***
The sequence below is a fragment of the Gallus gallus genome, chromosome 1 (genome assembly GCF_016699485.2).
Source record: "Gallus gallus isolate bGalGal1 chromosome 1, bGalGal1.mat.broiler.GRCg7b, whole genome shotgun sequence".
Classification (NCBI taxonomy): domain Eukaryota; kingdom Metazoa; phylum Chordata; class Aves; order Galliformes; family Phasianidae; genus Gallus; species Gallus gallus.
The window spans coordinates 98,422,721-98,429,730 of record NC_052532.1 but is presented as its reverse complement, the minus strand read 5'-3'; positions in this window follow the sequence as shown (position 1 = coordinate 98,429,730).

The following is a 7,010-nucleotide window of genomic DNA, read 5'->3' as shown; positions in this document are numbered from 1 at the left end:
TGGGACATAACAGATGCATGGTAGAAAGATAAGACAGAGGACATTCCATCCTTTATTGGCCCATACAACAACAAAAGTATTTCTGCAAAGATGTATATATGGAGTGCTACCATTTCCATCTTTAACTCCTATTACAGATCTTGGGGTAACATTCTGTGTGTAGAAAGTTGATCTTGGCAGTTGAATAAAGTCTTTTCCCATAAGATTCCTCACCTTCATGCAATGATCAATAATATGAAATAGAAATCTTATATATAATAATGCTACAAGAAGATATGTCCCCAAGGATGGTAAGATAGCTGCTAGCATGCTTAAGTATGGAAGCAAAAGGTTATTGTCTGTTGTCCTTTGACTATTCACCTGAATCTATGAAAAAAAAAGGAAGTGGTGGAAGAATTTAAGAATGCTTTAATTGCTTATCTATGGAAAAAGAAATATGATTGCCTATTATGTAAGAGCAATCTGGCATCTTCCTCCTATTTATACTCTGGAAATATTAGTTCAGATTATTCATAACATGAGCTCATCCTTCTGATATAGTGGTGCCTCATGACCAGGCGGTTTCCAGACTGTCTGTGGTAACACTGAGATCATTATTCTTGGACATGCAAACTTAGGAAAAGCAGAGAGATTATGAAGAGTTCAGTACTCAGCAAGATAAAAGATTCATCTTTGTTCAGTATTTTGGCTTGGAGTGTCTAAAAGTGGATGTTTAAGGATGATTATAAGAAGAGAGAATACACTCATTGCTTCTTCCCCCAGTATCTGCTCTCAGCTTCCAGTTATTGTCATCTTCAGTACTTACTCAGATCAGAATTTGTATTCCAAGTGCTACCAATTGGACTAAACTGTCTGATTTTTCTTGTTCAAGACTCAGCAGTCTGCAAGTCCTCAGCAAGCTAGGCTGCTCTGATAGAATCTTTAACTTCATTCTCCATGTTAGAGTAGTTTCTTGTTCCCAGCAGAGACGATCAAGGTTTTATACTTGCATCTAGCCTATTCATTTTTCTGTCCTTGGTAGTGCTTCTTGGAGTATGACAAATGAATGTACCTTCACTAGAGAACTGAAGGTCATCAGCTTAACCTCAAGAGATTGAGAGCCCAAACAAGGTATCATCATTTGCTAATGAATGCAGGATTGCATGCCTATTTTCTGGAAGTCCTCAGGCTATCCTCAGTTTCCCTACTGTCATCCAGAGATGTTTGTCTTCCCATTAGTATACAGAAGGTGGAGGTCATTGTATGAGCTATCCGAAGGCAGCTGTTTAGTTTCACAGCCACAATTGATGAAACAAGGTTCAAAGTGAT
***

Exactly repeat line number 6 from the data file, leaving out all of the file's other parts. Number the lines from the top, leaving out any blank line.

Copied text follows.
TGGGACATAACAGATGCATGGTAGAAAGATAAGACAGAGGACATTCCATCCTTTATTGGCCCATACAACAACAAAAGTATTTCTGCAAAGATGTATATATGGAGTGCTACCATTTCCATCTTTAACTCCTATTACAGATCTTGGGGTAACATTCTGTGTGTAGAAAGTTGATCTTGGCAGTTGAATAAAGTCTTTTCCCATAAGATTCCTCACCTTCATGCAATGATCAATAATATGAAATAGAAATCTTATATATAATAATGCTACAAGAAGATATGTCCCCAAGGATGGTAAGATAGCTGCTAGCATGCTTAAGTATGGAAGCAAAAGGTTATTGTCTGTTGTCCTTTGACTATTCACCTGAATCTATGAAAAAAAAAGGAAGTGGTGGAAGAATTTAAGAATGCTTTAATTGCTTATCTATGGAAAAAGAAATATGATTGCCTATTATGTAAGAGCAATCTGGCATCTTCCTCCTATTTATACTCTGGAAATATTAGTTCAGATTATTCATAACATGAGCTCATCCTTCTGATATAGTGGTGCCTCATGACCAGGCGGTTTCCAGACTGTCTGTGGTAACACTGAGATCATTATTCTTGGACATGCAAACTTAGGAAAAGCAGAGAGATTATGAAGAGTTCAGTACTCAGCAAGATAAAAGATTCATCTTTGTTCAGTATTTTGGCTTGGAGTGTCTAAAAGTGGATGTTTAAGGATGATTATAAGAAGAGAGAATACACTCATTGCTTCTTCCCCCAGTATCTGCTCTCAGCTTCCAGTTATTGTCATCTTCAGTACTTACTCAGATCAGAATTTGTATTCCAAGTGCTACCAATTGGACTAAACTGTCTGATTTTTCTTGTTCAAGACTCAGCAGTCTGCAAGTCCTCAGCAAGCTAGGCTGCTCTGATAGAATCTTTAACTTCATTCTCCATGTTAGAGTAGTTTCTTGTTCCCAGCAGAGACGATCAAGGTTTTATACTTGCATCTAGCCTATTCATTTTTCTGTCCTTGGTAGTGCTTCTTGGAGTATGACAAATGAATGTACCTTCACTAGAGAACTGAAGGTCATCAGCTTAACCTCAAGAGATTGAGAGCCCAAACAAGGTATCATCATTTGCTAATGAATGCAGGATTGCATGCCTATTTTCTGGAAGTCCTCAGGCTATCCTCAGTTTCCCTACTGTCATCCAGAGATGTTTGTCTTCCCATTAGTATACAGAAGGTGGAGGTCATTGTATGAGCTATCCGAAGGCAGCTGTTTAGTTTCACAGCCACAATTGATGAAACAAGGTTCAAAGTGAT